I had to stop using lanolin because i have a sensitivty to wool (which is what lanolin is made of) and it caused a horribe burning sensation. I switched to coconut oil.

A week for your milk to come in seems like a long time, but may have been due to how much pain you were in.


There are lots of women in this group who can offer support and information! You can do it this time!


oliver92
by on Mar. 24, 2013 at 3:53 AM

You can do it successfully, i ebf but its not always easy, with my ds now 3 i was sure it was going to be crazy bc of the other 2 kids, now 14 wks pg with a toddler and the two 11 yr olds, but we just worked it out, never was an issue, I also pump to have supply ready just in case, but pumping was really difficult with my ds, couldnt get a lot out, gave up eventually after a few months, but first ds was much easier.  Hoping this one will be too.  Take a few classes, join some groups, get to know a lc that you can call anytime that will help you latch, etc. surround yourself with positive pro bf people, and dont have formula or bottles on hand to just jump back into. 

Zazayam
by Nicki on Mar. 24, 2013 at 4:41 AM

As far as a toddler to chase you might consider baby wearing, a lot of moms say they nurse their babies in their slings (or whatever carriers) and get a lot done at the same time.

I can hardly pump a couple drops, so I have no advice there...

I think it's pretty normal for your milk to take a weekish to come in, mine was always somewhere between 3 - 5 days. Just count on the baby being stuck to you for the first little while either way :)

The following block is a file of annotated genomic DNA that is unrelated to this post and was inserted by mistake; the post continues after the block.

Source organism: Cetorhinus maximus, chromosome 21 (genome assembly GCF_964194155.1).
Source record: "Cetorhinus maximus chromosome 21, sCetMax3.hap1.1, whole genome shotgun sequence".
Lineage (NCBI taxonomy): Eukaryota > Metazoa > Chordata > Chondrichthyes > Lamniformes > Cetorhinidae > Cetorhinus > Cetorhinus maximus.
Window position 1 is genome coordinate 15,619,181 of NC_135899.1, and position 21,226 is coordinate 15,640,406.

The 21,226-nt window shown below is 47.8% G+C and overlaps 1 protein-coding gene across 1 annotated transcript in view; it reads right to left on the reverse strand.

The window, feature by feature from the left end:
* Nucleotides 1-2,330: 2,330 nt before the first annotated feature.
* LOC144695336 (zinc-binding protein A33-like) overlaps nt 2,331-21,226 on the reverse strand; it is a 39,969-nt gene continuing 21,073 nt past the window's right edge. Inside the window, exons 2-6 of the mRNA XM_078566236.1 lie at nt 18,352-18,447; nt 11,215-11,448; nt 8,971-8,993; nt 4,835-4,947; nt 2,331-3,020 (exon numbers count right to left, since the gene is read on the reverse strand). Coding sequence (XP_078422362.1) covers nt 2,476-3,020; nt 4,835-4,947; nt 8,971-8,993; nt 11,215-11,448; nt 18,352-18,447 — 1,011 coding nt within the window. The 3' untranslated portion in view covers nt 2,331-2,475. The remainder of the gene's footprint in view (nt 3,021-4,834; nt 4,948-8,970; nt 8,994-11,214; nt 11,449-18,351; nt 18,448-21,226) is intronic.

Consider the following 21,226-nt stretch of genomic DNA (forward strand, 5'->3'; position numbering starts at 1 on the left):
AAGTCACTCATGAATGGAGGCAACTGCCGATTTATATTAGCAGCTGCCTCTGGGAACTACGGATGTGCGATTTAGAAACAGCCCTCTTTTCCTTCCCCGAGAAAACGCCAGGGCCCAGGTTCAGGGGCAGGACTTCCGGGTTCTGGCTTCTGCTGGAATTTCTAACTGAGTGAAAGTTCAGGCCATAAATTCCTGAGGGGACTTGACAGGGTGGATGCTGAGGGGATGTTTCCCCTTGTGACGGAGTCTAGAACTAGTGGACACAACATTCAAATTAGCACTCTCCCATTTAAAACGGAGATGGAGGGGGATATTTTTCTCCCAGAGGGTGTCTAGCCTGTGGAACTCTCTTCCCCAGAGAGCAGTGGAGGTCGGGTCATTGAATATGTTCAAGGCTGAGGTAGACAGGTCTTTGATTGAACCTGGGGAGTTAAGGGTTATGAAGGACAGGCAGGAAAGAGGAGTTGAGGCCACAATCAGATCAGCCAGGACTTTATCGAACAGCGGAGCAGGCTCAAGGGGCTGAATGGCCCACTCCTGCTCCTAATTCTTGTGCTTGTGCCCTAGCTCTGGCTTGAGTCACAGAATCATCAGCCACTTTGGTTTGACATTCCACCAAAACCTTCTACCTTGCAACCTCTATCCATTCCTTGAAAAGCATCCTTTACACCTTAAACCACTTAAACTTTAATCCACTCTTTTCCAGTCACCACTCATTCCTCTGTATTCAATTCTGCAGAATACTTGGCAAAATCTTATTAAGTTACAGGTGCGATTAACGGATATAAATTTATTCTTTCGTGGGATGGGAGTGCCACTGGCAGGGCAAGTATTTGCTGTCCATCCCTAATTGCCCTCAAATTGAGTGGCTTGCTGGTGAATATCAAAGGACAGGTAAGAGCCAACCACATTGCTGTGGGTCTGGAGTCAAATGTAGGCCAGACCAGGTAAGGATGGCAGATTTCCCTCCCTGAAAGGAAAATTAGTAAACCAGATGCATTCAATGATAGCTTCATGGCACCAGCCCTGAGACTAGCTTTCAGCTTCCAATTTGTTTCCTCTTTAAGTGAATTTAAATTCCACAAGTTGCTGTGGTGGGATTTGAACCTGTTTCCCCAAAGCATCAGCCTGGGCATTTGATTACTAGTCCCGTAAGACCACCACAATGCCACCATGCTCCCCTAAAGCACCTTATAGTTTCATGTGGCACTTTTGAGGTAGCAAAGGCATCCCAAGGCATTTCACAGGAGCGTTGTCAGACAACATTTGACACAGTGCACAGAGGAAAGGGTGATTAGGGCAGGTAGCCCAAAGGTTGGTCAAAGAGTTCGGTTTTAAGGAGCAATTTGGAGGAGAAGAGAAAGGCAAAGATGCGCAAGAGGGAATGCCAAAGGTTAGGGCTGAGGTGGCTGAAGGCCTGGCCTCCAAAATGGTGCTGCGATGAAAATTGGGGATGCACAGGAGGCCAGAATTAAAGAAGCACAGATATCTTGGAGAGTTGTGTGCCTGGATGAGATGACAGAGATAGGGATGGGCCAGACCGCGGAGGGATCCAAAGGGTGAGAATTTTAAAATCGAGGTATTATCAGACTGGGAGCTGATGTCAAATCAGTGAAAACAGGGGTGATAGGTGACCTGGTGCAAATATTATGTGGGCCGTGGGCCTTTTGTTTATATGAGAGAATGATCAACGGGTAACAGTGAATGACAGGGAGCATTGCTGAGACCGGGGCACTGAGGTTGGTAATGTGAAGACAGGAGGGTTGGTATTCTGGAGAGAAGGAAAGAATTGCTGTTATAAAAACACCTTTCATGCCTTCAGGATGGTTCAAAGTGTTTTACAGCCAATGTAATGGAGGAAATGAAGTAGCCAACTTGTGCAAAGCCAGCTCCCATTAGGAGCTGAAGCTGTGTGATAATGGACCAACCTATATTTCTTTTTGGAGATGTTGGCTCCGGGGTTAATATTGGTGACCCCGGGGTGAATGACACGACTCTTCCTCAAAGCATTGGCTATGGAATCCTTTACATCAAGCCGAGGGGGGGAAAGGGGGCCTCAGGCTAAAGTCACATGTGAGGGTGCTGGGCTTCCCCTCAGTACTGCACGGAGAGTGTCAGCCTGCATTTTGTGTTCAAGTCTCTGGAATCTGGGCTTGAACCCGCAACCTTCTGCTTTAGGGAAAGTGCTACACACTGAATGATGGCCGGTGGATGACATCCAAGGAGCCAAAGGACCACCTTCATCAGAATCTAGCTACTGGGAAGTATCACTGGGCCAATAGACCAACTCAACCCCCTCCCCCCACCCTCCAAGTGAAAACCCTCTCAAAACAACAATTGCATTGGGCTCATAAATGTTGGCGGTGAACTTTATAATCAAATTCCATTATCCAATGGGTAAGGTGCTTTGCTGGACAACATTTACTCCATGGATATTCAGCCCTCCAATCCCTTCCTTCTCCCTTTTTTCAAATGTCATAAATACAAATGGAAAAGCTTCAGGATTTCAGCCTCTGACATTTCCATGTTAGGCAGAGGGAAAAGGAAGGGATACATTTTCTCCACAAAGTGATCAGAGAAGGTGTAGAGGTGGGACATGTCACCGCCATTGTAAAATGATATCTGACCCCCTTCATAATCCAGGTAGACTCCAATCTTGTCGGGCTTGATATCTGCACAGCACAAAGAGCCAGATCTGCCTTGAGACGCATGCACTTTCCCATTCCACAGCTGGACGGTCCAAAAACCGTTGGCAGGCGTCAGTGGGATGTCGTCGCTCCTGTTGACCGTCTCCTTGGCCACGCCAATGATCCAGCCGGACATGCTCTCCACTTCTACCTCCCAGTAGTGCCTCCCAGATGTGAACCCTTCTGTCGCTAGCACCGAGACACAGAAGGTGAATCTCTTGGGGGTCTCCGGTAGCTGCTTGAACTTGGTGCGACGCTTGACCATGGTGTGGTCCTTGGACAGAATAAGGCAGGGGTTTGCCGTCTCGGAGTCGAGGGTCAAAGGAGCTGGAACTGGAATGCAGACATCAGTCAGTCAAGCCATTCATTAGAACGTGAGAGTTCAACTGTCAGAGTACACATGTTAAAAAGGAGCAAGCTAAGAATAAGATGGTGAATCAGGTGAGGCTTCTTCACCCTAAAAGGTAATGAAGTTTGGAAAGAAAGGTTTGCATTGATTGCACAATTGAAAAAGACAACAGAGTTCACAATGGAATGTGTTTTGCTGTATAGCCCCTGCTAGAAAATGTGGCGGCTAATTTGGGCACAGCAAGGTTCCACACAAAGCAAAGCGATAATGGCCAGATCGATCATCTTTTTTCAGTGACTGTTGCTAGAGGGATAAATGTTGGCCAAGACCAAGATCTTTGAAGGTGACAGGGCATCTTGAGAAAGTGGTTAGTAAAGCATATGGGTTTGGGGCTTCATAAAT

Don't even buy/keep formula, you can do it and it's easier without something RIGHT there to use instead if you're feeling frustrated. It's not always easy, but it's worth it. Proper latch is key! Try as many random nursing positions as you have to until you find one that's comfy for you and the baby.

Ask as many questions as you want, no matter how "silly" they feel. These ladies around here have answered all sorts of questions for me, they're pretty amazing.

I always found that lanolin stuff to be crap. Just squeeze a lil milk out and massage it onto your nipples and let it dry, works wonders.

Congrats on the upcoming baby :)

amaromandy
by on Mar. 24, 2013 at 4:55 AM
You can do it! I had my daughter and i breast fed for a month and gave up but this time I didn't give up! Even tough it hurt for a little it goes away! I'm so glad I never gave up! I love being so close with my son! The fact that you don't have to make and warm a bottle especially at night is a plus!
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aehanrahan
by Group Mod - Amy on Mar. 24, 2013 at 5:20 AM